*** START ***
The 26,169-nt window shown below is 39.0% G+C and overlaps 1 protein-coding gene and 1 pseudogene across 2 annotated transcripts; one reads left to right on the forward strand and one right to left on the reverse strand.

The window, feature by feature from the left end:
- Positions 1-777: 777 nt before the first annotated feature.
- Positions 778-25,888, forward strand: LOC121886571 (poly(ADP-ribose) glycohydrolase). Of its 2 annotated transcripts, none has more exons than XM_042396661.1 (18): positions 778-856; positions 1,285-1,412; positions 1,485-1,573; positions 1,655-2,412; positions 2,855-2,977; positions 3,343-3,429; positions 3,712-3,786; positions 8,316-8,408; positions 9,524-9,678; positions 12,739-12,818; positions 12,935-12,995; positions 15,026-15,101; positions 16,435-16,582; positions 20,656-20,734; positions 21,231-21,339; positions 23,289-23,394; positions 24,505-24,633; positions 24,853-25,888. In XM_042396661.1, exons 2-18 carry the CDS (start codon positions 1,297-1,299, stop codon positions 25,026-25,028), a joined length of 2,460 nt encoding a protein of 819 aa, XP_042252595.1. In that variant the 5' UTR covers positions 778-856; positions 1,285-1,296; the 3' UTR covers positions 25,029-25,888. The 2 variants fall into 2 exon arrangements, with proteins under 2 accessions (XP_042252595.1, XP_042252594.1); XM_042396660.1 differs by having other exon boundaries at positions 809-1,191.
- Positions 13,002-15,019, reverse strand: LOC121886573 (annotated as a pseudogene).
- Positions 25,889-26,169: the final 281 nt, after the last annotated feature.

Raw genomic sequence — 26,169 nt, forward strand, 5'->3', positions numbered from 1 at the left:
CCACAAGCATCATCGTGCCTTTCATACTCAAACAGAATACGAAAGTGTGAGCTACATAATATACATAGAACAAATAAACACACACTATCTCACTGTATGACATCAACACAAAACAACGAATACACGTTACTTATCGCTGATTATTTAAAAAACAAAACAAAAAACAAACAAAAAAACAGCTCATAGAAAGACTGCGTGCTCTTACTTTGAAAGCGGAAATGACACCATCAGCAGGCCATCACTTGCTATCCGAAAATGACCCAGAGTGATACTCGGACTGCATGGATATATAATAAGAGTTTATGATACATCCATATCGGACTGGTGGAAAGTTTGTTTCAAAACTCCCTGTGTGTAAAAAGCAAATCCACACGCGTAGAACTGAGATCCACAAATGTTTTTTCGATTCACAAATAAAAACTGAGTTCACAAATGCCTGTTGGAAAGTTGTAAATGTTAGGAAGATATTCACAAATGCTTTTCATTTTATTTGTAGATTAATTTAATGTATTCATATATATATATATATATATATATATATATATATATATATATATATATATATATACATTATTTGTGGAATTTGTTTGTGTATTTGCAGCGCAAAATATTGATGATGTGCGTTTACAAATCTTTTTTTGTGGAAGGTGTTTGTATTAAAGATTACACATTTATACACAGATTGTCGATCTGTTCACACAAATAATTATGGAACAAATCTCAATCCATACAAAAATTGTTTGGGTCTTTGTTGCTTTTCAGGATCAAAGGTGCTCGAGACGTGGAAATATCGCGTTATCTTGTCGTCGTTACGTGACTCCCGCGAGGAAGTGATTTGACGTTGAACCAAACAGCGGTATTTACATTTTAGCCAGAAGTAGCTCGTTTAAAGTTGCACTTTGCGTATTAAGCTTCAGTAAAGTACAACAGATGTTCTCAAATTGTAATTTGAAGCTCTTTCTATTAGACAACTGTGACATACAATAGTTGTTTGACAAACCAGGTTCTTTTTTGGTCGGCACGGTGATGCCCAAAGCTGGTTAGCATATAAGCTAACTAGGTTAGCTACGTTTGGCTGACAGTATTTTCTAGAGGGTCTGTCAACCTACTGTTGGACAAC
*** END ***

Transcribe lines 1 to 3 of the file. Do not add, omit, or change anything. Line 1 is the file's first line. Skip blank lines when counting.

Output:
The 26,169-nt window shown below is 39.0% G+C and overlaps 1 protein-coding gene and 1 pseudogene across 2 annotated transcripts; one reads left to right on the forward strand and one right to left on the reverse strand.

The window, feature by feature from the left end:
- Positions 1-777: 777 nt before the first annotated feature.